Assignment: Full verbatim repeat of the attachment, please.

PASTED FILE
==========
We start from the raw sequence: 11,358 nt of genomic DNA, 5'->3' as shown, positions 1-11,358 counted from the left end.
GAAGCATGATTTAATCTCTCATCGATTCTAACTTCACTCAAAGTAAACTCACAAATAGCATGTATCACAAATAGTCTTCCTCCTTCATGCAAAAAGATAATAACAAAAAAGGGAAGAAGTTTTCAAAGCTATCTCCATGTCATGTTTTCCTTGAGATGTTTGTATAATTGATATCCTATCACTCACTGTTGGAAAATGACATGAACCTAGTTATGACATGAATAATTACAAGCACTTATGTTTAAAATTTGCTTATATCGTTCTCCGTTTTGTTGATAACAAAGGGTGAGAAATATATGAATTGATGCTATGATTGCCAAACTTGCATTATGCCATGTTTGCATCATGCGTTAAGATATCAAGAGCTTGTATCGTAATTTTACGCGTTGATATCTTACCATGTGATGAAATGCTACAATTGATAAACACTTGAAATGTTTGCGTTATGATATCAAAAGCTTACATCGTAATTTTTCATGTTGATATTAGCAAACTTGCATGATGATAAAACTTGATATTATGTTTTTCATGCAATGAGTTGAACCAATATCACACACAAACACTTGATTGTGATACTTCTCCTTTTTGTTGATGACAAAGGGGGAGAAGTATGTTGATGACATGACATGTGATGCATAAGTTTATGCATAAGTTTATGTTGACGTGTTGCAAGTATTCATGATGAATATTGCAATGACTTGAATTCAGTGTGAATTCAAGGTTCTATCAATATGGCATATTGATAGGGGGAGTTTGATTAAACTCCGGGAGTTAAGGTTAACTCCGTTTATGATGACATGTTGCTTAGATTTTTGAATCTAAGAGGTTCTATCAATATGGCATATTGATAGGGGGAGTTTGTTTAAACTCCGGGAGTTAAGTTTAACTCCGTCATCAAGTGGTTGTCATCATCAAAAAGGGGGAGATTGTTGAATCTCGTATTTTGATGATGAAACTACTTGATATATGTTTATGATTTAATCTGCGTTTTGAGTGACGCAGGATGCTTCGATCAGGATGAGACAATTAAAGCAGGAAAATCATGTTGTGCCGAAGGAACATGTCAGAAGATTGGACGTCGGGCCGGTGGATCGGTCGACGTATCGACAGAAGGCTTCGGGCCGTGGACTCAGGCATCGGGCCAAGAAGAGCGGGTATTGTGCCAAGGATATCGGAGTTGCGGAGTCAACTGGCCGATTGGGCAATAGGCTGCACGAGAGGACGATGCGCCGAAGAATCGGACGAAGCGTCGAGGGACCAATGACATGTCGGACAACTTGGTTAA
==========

We start from the raw sequence: 11,358 nt of genomic DNA, 5'->3' as shown, positions 1-11,358 counted from the left end.
GAAGCATGATTTAATCTCTCATCGATTCTAACTTCACTCAAAGTAAACTCACAAATAGCATGTATCACAAATAGTCTTCCTCCTTCATGCAAAAAGATAATAACAAAAAAGGGAAGAAGTTTTCAAAGCTATCTCCATGTCATGTTTTCCTTGAGATGTTTGTATAATTGATATCCTATCACTCACTGTTGGAAAATGACATGAACCTAGTTATGACATGAATAATTACAAGCACTTATGTTTAAAATTTGCTTATATCGTTCTCCGTTTTGTTGATAACAAAGGGTGAGAAATATATGAATTGATGCTATGATTGCCAAACTTGCATTATGCCATGTTTGCATCATGCGTTAAGATATCAAGAGCTTGTATCGTAATTTTACGCGTTGATATCTTACCATGTGATGAAATGCTACAATTGATAAACACTTGAAATGTTTGCGTTATGATATCAAAAGCTTACATCGTAATTTTTCATGTTGATATTAGCAAACTTGCATGATGATAAAACTTGATATTATGTTTTTCATGCAATGAGTTGAACCAATATCACACACAAACACTTGATTGTGATACTTCTCCTTTTTGTTGATGACAAAGGGGGAGAAGTATGTTGATGACATGACATGTGATGCATAAGTTTATGCATAAGTTTATGTTGACGTGTTGCAAGTATTCATGATGAATATTGCAATGACTTGAATTCAGTGTGAATTCAAGGTTCTATCAATATGGCATATTGATAGGGGGAGTTTGATTAAACTCCGGGAGTTAAGGTTAACTCCGTTTATGATGACATGTTGCTTAGATTTTTGAATCTAAGAGGTTCTATCAATATGGCATATTGATAGGGGGAGTTTGTTTAAACTCCGGGAGTTAAGTTTAACTCCGTCATCAAGTGGTTGTCATCATCAAAAAGGGGGAGATTGTTGAATCTCGTATTTTGATGATGAAACTACTTGATATATGTTTATGATTTAATCTGCGTTTTGAGTGACGCAGGATGCTTCGATCAGGATGAGACAATTAAAGCAGGAAAATCATGTTGTGCCGAAGGAACATGTCAGAAGATTGGACGTCGGGCCGGTGGATCGGTCGACGTATCGACAGAAGGCTTCGGGCCGTGGACTCAGGCATCGGGCCAAGAAGAGCGGGTATTGTGCCAAGGATATCGGAGTTGCGGAGTCAACTGGCCGATTGGGCAATAGGCTGCACGAGAGGACGATGCGCCGAAGAATCGGACGAAGCGTCGAGGGACCAATGACATGTCGGACAACTTGGTTAA